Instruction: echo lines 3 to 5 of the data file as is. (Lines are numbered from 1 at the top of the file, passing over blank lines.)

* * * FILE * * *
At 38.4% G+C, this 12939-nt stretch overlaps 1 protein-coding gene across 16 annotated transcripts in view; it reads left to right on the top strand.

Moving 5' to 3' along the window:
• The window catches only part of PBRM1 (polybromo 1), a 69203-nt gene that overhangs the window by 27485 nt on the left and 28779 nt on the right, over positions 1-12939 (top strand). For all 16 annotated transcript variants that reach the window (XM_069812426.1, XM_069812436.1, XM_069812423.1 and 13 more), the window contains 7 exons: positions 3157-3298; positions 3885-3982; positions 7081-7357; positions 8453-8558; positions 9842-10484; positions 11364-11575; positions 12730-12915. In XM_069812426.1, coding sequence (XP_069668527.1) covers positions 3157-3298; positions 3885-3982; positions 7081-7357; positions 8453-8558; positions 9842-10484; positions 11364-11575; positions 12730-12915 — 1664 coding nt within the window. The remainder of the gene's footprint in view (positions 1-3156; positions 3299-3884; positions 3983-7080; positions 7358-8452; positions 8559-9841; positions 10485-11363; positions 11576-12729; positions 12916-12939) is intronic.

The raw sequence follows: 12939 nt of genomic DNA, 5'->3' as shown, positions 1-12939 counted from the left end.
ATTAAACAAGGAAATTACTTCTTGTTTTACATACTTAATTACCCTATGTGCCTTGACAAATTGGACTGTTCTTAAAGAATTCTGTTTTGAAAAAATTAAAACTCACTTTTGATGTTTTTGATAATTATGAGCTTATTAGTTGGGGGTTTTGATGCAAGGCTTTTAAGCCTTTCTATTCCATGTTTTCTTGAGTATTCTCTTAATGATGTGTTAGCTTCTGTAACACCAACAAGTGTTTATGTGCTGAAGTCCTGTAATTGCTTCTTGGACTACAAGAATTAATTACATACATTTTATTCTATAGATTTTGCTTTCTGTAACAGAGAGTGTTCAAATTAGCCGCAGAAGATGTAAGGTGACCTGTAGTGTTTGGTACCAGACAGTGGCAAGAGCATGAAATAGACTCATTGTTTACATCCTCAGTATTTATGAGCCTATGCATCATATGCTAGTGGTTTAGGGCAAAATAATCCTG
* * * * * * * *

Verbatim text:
• The window catches only part of PBRM1 (polybromo 1), a 69203-nt gene that overhangs the window by 27485 nt on the left and 28779 nt on the right, over positions 1-12939 (top strand). For all 16 annotated transcript variants that reach the window (XM_069812426.1, XM_069812436.1, XM_069812423.1 and 13 more), the window contains 7 exons: positions 3157-3298; positions 3885-3982; positions 7081-7357; positions 8453-8558; positions 9842-10484; positions 11364-11575; positions 12730-12915. In XM_069812426.1, coding sequence (XP_069668527.1) covers positions 3157-3298; positions 3885-3982; positions 7081-7357; positions 8453-8558; positions 9842-10484; positions 11364-11575; positions 12730-12915 — 1664 coding nt within the window. The remainder of the gene's footprint in view (positions 1-3156; positions 3299-3884; positions 3983-7080; positions 7358-8452; positions 8559-9841; positions 10485-11363; positions 11576-12729; positions 12916-12939) is intronic.

The raw sequence follows: 12939 nt of genomic DNA, 5'->3' as shown, positions 1-12939 counted from the left end.
ATTAAACAAGGAAATTACTTCTTGTTTTACATACTTAATTACCCTATGTGCCTTGACAAATTGGACTGTTCTTAAAGAATTCTGTTTTGAAAAAATTAAAACTCACTTTTGATGTTTTTGATAATTATGAGCTTATTAGTTGGGGGTTTTGATGCAAGGCTTTTAAGCCTTTCTATTCCATGTTTTCTTGAGTATTCTCTTAATGATGTGTTAGCTTCTGTAACACCAACAAGTGTTTATGTGCTGAAGTCCTGTAATTGCTTCTTGGACTACAAGAATTAATTACATACATTTTATTCTATAGATTTTGCTTTCTGTAACAGAGAGTGTTCAAATTAGCCGCAGAAGATGTAAGGTGACCTGTAGTGTTTGGTACCAGACAGTGGCAAGAGCATGAAATAGACTCATTGTTTACATCCTCAGTATTTATGAGCCTATGCATCATATGCTAGTGGTTTAGGGCAAAATAATCCTG